2.2 Risk and protective factors[edit]

Risk factors are those influences that undermine children's positive functioning and direct children along adverse trajectories toward undesirable or maladaptive developmental outcomes. Poverty, child abuse, parents' spousal conflict, chronic illness, and neurocognitive problems are clear and obvious examples of hardships that are likely to disadvantage children and decrease their chances of developing the skills and abilities of social competence (Mash & Wolfe, 2002). However, risk factors can also be more subtle and harder to detect than these examples might suggest.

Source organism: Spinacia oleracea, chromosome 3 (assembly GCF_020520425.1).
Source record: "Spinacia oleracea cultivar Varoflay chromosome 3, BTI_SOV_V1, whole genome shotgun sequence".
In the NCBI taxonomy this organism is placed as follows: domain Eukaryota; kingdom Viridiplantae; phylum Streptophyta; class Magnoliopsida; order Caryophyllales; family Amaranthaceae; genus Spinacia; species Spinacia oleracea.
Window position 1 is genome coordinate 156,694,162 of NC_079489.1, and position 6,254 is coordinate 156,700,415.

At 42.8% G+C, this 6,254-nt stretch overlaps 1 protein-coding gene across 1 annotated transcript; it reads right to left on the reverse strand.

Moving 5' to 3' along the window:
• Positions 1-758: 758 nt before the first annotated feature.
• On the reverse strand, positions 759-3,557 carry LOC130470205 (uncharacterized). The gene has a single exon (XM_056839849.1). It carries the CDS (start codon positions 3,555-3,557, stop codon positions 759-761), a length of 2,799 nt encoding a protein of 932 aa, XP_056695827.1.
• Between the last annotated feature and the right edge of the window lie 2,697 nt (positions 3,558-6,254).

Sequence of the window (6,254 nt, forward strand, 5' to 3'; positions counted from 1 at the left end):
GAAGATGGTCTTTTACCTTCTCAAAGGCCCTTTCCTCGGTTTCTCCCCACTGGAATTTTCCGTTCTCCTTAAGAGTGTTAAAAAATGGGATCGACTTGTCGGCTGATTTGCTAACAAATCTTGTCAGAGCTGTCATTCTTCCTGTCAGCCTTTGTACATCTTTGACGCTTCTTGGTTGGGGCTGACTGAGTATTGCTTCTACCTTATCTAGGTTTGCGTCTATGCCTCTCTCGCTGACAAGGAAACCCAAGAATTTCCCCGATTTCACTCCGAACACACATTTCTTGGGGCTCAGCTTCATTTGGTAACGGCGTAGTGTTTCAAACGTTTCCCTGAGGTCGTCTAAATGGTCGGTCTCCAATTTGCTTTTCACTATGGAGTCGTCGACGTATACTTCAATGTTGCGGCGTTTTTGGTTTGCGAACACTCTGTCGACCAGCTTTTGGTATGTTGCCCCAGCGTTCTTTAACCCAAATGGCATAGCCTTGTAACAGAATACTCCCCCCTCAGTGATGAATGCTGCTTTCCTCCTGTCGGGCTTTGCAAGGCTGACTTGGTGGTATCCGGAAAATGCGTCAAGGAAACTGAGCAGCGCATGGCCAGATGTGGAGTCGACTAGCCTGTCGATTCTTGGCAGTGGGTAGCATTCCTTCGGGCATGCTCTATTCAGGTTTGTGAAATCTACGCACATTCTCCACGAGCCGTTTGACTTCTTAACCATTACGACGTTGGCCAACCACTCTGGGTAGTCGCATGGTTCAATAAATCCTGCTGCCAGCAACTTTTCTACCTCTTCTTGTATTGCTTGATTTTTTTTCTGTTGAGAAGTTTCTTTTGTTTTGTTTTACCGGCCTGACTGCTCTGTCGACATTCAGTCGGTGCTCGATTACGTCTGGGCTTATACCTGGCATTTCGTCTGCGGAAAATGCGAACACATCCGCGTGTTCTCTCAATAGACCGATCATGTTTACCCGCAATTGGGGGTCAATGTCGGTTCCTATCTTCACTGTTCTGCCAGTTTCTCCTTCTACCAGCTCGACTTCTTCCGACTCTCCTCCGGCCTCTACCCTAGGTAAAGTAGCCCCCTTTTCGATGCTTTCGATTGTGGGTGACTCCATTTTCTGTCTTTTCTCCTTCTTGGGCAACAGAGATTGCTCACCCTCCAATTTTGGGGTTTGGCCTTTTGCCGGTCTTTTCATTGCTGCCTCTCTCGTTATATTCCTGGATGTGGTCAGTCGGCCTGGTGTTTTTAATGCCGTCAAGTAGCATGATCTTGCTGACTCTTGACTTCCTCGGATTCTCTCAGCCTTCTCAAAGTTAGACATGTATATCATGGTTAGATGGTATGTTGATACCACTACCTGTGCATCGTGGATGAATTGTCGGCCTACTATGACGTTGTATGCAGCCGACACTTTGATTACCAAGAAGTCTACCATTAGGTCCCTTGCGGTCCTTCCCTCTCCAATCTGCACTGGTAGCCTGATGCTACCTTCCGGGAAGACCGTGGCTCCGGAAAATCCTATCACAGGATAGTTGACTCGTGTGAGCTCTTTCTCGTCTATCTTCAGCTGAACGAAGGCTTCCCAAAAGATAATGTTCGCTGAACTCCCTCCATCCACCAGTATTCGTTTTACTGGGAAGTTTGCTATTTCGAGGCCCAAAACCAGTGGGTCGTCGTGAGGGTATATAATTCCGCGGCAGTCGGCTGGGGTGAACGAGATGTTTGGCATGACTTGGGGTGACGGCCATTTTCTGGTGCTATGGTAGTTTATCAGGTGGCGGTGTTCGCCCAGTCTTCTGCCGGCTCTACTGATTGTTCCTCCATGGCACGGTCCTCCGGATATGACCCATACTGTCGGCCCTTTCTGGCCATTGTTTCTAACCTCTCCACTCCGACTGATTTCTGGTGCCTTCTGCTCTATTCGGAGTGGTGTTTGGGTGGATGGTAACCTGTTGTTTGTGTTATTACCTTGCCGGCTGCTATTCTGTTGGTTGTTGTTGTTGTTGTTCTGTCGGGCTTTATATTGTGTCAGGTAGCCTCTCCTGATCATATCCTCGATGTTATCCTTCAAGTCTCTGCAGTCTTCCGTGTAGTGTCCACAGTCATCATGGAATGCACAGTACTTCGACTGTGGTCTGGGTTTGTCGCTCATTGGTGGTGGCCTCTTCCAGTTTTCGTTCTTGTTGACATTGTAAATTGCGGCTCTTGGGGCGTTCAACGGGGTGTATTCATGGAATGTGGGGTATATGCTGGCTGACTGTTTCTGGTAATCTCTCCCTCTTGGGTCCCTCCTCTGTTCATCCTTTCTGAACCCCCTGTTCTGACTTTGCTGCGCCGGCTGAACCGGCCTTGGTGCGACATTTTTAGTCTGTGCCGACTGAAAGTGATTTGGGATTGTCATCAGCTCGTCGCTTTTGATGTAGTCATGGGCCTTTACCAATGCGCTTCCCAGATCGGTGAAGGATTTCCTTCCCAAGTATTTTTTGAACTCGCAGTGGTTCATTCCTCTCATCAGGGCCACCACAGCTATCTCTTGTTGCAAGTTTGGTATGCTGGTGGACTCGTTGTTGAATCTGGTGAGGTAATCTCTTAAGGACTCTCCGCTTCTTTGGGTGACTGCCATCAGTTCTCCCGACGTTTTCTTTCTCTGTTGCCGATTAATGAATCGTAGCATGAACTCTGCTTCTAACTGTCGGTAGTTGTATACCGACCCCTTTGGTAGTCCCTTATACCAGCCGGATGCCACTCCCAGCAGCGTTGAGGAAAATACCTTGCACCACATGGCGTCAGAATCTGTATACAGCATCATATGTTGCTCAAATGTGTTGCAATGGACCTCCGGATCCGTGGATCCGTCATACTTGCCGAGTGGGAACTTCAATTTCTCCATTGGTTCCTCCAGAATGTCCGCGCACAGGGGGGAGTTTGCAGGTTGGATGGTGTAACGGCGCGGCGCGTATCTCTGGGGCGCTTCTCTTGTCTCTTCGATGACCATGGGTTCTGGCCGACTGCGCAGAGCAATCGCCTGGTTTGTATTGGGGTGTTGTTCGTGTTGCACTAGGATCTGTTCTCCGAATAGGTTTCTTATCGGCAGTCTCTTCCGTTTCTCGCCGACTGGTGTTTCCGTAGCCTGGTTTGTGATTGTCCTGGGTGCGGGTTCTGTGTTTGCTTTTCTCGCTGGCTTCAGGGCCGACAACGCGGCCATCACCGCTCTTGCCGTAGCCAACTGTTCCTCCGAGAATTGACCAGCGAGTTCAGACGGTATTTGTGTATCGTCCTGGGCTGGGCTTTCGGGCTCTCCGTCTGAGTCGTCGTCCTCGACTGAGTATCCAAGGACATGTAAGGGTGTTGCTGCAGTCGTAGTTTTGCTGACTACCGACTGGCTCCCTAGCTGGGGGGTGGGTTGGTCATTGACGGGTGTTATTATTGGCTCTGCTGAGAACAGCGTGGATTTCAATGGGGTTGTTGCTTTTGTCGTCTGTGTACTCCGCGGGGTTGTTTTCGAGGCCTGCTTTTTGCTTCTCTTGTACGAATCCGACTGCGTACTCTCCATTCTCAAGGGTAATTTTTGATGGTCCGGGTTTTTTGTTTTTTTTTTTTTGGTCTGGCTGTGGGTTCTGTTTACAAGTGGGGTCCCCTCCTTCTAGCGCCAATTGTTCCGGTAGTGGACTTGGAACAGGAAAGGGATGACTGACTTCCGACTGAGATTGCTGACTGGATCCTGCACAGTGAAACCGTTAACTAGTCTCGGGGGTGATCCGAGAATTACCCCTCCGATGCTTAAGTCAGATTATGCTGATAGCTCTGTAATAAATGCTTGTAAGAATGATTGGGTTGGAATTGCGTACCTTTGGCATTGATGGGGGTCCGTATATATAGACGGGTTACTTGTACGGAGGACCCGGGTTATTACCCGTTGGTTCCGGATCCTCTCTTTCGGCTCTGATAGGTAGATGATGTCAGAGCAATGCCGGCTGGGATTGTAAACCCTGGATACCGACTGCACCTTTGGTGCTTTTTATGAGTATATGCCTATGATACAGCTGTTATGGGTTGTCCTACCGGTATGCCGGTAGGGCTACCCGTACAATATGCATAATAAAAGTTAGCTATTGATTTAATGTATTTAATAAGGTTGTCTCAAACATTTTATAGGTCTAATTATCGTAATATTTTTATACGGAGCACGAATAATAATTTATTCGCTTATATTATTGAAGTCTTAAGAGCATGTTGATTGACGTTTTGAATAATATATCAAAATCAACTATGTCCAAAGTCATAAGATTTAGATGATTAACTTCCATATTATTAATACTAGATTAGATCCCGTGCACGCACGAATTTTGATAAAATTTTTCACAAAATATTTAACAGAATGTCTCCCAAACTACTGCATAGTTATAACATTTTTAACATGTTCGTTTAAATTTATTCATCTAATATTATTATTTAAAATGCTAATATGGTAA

Protective factors are those influences that bolster and support children's positive functioning, steer them away from maladaptive behaviours, and guide them along pathways of effective and successful development. Sufficient socioeconomic resources, supportive and attentive parents, stable home lives, mentoring relationship with another concerned and involved adult, good health, and intact intellectual abilities are examples of the normal aspects of life that provide a child with the resources to thrive and achieve social competence (Masten, 2001). Protective factors are not necessarily rare or special qualities; they are the common strengths of human life.